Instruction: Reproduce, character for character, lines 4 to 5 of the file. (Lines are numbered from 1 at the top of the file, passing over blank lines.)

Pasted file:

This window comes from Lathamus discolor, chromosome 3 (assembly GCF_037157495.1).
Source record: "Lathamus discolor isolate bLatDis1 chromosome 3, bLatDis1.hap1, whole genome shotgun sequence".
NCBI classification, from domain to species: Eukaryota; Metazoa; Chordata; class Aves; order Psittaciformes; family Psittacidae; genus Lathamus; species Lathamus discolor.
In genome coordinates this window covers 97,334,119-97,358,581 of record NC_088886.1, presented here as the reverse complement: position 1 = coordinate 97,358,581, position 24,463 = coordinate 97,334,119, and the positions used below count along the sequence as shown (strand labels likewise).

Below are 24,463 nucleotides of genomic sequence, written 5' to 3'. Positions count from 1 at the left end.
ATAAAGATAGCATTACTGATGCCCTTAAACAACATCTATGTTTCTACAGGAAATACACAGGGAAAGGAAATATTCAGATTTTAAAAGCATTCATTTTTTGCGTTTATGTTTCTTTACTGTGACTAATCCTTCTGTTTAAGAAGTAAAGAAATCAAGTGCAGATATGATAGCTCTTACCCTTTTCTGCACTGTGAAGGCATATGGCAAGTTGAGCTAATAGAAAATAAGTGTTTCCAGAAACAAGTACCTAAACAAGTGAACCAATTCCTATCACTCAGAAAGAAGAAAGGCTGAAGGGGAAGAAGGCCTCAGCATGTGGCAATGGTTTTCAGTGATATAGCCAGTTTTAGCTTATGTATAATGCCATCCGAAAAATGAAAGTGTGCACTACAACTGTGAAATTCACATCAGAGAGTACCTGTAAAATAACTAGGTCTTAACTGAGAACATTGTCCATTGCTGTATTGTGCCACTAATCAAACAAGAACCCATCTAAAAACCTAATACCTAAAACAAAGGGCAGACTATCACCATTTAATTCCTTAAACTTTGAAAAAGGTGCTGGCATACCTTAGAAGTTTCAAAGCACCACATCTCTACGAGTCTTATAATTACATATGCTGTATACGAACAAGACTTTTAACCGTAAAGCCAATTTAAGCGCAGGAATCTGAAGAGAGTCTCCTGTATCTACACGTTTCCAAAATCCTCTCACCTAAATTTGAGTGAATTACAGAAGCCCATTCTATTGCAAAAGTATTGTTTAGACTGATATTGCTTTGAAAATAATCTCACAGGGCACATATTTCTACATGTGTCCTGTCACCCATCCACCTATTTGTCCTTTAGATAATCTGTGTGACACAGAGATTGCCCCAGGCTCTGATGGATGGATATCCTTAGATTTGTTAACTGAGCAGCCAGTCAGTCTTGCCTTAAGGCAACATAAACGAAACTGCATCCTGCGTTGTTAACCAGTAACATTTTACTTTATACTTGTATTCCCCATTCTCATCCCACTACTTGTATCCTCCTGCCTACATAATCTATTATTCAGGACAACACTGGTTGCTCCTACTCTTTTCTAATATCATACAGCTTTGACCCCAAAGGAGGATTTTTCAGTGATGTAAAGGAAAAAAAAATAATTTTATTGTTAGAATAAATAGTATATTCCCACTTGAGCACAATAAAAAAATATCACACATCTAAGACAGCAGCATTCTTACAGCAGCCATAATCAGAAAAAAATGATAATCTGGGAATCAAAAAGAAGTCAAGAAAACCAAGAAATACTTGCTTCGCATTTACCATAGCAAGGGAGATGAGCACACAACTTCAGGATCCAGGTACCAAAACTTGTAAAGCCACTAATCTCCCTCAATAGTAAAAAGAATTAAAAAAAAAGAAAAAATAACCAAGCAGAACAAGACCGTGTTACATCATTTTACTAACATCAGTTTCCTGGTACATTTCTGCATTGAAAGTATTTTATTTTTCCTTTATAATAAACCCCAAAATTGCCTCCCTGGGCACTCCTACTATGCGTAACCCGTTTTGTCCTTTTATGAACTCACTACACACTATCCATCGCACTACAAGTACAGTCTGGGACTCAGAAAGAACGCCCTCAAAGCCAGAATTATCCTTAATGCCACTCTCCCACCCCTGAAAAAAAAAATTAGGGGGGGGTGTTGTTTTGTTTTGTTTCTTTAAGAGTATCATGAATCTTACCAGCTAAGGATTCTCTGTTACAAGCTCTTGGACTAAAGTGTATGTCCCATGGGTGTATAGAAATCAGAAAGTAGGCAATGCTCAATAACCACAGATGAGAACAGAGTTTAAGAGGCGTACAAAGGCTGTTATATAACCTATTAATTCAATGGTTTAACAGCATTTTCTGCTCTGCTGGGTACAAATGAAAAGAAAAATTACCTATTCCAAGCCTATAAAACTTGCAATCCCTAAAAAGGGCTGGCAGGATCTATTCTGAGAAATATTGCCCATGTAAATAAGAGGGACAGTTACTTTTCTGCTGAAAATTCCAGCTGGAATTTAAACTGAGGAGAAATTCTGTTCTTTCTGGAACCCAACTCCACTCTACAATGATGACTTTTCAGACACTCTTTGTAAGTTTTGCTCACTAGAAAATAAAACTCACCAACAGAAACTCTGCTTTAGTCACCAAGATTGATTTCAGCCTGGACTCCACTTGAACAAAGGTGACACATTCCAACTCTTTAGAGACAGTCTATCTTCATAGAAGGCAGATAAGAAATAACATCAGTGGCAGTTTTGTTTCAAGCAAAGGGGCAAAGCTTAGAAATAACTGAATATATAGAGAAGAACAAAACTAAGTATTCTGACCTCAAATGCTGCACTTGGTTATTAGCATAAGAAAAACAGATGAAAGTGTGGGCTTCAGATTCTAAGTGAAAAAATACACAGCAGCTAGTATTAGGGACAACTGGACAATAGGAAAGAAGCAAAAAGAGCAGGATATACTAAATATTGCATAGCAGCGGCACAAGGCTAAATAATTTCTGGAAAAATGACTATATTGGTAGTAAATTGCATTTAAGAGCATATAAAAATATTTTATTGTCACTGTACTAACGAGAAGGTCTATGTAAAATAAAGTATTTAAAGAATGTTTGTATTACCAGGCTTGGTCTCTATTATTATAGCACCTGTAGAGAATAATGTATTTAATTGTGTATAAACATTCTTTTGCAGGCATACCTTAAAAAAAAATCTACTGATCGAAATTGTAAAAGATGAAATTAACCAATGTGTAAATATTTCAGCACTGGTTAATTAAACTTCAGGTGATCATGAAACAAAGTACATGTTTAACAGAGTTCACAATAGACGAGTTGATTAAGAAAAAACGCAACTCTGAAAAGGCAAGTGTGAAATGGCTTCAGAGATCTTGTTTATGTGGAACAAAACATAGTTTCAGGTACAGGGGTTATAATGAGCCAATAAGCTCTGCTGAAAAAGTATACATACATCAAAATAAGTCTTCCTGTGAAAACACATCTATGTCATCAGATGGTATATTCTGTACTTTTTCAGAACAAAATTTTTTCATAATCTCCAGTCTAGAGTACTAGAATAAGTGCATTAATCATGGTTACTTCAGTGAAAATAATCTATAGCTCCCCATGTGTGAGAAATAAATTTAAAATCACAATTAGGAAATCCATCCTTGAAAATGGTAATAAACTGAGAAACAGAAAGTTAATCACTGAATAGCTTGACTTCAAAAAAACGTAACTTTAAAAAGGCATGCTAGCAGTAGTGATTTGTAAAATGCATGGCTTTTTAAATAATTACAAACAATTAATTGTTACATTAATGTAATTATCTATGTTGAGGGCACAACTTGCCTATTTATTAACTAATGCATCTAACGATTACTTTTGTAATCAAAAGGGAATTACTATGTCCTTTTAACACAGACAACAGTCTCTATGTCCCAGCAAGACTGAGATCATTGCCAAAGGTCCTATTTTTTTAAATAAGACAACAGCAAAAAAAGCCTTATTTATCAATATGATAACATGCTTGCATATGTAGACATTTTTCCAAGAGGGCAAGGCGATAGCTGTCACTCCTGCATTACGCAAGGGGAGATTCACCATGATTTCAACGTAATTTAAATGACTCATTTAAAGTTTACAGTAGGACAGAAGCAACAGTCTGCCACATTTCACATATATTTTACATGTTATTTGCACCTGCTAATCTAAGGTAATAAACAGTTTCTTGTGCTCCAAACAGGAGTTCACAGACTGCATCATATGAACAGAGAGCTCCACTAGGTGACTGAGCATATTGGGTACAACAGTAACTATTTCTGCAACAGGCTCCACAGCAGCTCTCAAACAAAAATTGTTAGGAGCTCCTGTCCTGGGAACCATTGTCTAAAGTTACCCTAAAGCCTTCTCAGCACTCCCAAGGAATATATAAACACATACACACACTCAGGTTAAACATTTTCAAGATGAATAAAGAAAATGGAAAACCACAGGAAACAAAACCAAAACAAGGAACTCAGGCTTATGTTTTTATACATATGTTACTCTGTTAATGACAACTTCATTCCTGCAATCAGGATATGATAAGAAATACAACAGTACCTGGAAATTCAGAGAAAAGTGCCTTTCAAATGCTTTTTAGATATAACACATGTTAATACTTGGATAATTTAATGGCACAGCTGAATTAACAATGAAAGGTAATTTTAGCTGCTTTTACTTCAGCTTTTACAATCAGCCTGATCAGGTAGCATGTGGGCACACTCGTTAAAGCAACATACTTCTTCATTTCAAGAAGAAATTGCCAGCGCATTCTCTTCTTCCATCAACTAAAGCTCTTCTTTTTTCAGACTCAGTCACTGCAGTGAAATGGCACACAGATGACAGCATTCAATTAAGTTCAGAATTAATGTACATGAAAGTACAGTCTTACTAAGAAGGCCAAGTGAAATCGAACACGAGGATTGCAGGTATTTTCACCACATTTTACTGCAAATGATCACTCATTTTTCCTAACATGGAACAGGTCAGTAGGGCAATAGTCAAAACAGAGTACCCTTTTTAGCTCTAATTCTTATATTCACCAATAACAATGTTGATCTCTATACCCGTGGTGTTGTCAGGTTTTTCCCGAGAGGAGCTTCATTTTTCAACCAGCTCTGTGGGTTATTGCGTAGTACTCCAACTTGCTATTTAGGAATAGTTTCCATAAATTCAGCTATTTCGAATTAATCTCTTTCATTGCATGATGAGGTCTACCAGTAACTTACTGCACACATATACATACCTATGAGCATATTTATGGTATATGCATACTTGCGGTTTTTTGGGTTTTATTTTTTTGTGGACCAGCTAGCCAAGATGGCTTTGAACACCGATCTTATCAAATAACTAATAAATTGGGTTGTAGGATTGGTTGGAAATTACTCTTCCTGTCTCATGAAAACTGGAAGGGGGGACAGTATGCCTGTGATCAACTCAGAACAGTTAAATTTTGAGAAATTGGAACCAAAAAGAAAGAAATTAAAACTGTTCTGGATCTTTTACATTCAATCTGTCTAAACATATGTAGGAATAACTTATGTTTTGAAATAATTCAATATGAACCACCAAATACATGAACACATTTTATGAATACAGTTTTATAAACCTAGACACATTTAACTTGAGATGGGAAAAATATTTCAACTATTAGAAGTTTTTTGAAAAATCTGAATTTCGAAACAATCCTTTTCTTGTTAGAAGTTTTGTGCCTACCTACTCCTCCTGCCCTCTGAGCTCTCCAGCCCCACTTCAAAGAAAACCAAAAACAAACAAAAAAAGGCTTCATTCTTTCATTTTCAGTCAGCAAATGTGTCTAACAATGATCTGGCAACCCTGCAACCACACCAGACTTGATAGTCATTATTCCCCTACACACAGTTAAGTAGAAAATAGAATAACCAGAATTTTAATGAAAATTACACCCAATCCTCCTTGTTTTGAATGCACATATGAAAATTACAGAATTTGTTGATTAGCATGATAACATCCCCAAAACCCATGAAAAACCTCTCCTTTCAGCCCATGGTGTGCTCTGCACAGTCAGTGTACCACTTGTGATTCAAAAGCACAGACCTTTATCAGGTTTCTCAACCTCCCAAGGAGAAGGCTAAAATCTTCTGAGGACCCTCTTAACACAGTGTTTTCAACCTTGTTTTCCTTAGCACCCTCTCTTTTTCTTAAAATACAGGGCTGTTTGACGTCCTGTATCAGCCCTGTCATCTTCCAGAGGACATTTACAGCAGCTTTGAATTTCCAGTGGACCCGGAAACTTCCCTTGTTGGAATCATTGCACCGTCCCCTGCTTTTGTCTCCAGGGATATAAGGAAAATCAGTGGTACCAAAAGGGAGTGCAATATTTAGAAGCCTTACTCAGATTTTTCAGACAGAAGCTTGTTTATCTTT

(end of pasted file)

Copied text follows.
In genome coordinates this window covers 97,334,119-97,358,581 of record NC_088886.1, presented here as the reverse complement: position 1 = coordinate 97,358,581, position 24,463 = coordinate 97,334,119, and the positions used below count along the sequence as shown (strand labels likewise).

Below are 24,463 nucleotides of genomic sequence, written 5' to 3'. Positions count from 1 at the left end.